The significance of the Supreme Court’s Begum judgment

In allowing the Home Secretary’s appeal in the Begum case, the Supreme Court has corrected a misconceived Court of Appeal judgment, which had put national security in doubt and undermined the law Parliament made.  The Supreme Court’s judgment is a powerful and welcome, if somewhat overdue, affirmation of constitutional principle and the limits of judicial power.

The difference leaving the House of Lords has made

Nomen omen – but not always. The High Courts and Courts of Appeal in England and Northern Ireland formed part of the Supreme Court of Judicature before the coming into force of the Constitution Reform Act 2005 and, by and large, there was never a widespread sense of these Courts unduly throwing their weight around. Had they done so, no doubt the Appellate Committee of the House of Lords would have restored matters to their proper bounds.

The problem of judicial diversity

In Reforming the Supreme Court, Professor Wyatt and Professor Ekins have produced a thoughtful contribution to the ongoing scholarly debate on the correct limits to judicial power; a debate which is, and always has been, driven by political rather than legal priorities. From the 1970s to the 1990s claims of judicial overreach in the UK were made primarily by those on the left such as JAG Griffith, Conor Gearty and Keith Ewing. Their objections to judicial power were underpinned by their views of the judiciary as an instrument of the establishment blocking workers’ rights and undermining civil liberties. After the enactment of the Human Rights Act in 1998, which Ekins rightly identifies as a key moment in changing judicial culture, these critical voices were more muted and concerns about the improper exercise of judicial power were increasingly raised by those on the right. Most recently they have been taken up by the Judicial Power Project.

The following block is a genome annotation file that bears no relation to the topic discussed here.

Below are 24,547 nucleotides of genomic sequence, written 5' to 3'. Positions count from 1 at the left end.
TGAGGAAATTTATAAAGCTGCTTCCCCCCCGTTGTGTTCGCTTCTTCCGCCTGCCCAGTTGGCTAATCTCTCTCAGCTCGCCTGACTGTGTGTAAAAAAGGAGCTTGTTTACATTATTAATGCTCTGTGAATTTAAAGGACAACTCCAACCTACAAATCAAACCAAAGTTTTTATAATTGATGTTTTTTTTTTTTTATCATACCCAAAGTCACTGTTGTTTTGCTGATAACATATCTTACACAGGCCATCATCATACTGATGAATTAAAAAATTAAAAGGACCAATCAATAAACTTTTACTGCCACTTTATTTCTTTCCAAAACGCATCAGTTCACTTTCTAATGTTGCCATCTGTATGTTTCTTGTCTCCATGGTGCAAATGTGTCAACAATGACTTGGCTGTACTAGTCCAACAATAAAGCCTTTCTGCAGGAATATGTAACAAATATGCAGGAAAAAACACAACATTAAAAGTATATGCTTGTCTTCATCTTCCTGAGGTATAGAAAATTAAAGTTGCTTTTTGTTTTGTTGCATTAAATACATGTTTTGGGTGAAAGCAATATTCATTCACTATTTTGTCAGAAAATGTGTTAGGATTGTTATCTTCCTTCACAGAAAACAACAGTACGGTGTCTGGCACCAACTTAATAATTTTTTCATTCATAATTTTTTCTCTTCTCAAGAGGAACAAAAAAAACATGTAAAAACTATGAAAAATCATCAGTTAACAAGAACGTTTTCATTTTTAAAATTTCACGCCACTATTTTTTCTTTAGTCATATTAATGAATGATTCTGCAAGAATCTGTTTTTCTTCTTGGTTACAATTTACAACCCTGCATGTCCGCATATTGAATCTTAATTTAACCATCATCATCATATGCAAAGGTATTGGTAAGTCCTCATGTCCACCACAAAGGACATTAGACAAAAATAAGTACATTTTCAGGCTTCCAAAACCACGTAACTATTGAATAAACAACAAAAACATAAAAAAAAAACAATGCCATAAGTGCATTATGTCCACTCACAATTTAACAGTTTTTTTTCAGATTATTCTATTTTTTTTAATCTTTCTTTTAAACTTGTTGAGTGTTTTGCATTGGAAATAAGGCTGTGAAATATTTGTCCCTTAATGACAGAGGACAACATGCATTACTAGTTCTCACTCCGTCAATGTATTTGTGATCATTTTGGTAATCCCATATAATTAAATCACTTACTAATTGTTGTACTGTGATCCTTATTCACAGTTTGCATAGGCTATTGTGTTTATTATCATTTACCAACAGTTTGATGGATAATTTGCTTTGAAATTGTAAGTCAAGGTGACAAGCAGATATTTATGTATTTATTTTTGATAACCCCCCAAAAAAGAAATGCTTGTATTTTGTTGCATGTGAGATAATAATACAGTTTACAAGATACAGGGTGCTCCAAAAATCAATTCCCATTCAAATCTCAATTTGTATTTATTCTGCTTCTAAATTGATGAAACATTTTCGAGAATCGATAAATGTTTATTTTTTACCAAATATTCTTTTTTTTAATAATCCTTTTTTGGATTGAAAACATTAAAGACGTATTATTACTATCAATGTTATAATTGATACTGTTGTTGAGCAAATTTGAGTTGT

Latest News

New Statesman highlights Policy Exchange work on modernising the United Kingdom

“Some attention has been given post-election to the Conservative plans for a constitutional commission. But less focus has been given to the significant plans being put together for a re-servicing of the Union. The Policy Exchange think-tank has called for ‘a Grand Strategy to modernise the United Kingdom.’ This is an activist Unionism of a kind only glimpsed before.”

Policy Exchange’s Judicial Power Project submits evidence to Joint Committee on Human Rights inquiry on the 20th anniversary of the Human Rights Act 1998

and

Richard Ekins (University of Oxford and Head of the Judicial Power Project) and Graham Gee (University of Sheffield) have submitted written evidence to the inquiry by Parliament’s Joint Committee on Human Rights on 20 Years of the Human Rights Act. Download our submission or read online via Parliament’s website.

Latest Events

Criticism and Accountability in Judging

Nov 28, 2016

This event was held at Policy Exchange on Monday 28 November, and featured Rt Hon Lord Hope of Craighead, Rt Hon Lord Howard of Lympne, Charles Moore, Joshua Rosenberg, and Professor Graham Gee

Brexit and Judicial Power

Jul 21, 2016

Policy Exchange hosts Dr Geoff Raby, former Australian Ambassador to China and to the World Trade Organisation, to discuss how a post-Brexit UK can negotiate trade deals around world.

Latest Tweets

RT @ed_birkett 📢Keynote speech by General David Petraeus to launch new @Policy_Exchange Journal Environmental Affairs. Tomorrow at 3pm. First edition is on the geopolitics of climate change. Sign up 👇 twitter.com/Policy_E…